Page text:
The compounds may be added to the finished cosmetic product directly or dissolved in suitable solvents such as alcohol, acetone, dimethyl formamide and the like. Alternatively the compounds may be dissolved in the oils or other raw materials used in the formula and then formulated in the final product.
In cosmetic preparations, concentrations as low as 0.01% are found to be operable. Concentrations greater than 0.30%, while operable, are recommended only for unusual applications. Concentrations in the range of from about 0.02% to about 0.20% are preferred with concentrations of about 0.05% to 0.10% being especially preferred.
The novel compounds I, III and IV are particularly effective as slimicides. For example they can be used to protect so-called white water systems utilized in paper manufacture from the formation of slimes and the like which are known to affect these systems. Concentrations as low as 0.001% are found to be operable. Concentrations greater than 0.20%, while operable, are recommended only for unusual applications. Concentrations in the range of from about 0.002% to about 0.1% are preferred with concentrations of about 0.005 to about 0.01% being especially preferred.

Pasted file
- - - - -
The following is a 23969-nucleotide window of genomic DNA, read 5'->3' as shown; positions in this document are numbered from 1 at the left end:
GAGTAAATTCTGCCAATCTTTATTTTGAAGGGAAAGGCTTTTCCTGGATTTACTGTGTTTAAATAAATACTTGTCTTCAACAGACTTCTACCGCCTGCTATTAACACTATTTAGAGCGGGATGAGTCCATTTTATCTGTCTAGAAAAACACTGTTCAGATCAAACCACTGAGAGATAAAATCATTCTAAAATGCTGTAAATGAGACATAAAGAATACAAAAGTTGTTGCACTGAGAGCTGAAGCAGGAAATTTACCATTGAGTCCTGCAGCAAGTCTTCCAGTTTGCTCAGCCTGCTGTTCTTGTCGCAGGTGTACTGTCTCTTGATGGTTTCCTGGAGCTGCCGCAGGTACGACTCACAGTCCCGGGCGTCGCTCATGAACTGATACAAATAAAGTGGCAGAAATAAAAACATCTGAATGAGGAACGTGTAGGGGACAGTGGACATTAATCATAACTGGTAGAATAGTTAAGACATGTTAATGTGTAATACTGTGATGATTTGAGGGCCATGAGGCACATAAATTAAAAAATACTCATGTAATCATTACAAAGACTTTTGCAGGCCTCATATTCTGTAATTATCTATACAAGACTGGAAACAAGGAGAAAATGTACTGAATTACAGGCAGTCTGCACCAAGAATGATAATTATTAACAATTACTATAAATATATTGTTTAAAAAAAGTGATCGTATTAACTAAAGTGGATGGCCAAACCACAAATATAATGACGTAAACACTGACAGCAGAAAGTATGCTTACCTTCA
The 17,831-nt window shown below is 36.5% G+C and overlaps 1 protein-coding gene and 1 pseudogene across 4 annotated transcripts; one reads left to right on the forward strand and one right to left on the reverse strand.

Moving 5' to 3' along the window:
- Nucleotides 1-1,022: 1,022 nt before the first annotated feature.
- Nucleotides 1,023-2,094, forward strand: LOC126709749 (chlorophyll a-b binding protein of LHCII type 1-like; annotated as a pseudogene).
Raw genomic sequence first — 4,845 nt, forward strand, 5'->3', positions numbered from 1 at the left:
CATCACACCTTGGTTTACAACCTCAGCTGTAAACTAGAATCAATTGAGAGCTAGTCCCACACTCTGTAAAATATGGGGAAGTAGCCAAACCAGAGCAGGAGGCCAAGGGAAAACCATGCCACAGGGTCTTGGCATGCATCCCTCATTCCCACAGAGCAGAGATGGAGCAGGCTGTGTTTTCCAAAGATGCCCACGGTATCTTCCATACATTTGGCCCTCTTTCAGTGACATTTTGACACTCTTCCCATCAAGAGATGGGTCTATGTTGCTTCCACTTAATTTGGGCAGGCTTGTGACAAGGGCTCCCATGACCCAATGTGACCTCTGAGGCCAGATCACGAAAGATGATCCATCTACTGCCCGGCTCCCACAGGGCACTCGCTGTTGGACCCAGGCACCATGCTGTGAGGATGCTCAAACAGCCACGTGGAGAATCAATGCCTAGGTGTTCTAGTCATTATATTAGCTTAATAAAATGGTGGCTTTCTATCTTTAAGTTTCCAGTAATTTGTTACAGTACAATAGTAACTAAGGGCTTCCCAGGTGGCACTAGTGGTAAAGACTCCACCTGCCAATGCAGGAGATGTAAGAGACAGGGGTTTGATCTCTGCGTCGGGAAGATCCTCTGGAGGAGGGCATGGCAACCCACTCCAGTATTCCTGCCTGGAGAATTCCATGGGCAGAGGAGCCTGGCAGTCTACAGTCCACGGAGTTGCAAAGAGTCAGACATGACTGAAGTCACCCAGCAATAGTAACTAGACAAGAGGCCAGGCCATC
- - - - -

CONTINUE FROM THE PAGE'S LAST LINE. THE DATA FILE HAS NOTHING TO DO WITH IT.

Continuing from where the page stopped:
While the compound is effective when added directly, it is preferred to add it dissolved in a suitable solvent such as diethylene glycol, dipropylene glycol or polyethylene glycol and the like. Other methods known in the art for adding preservatives to such aqueous systems may also be used.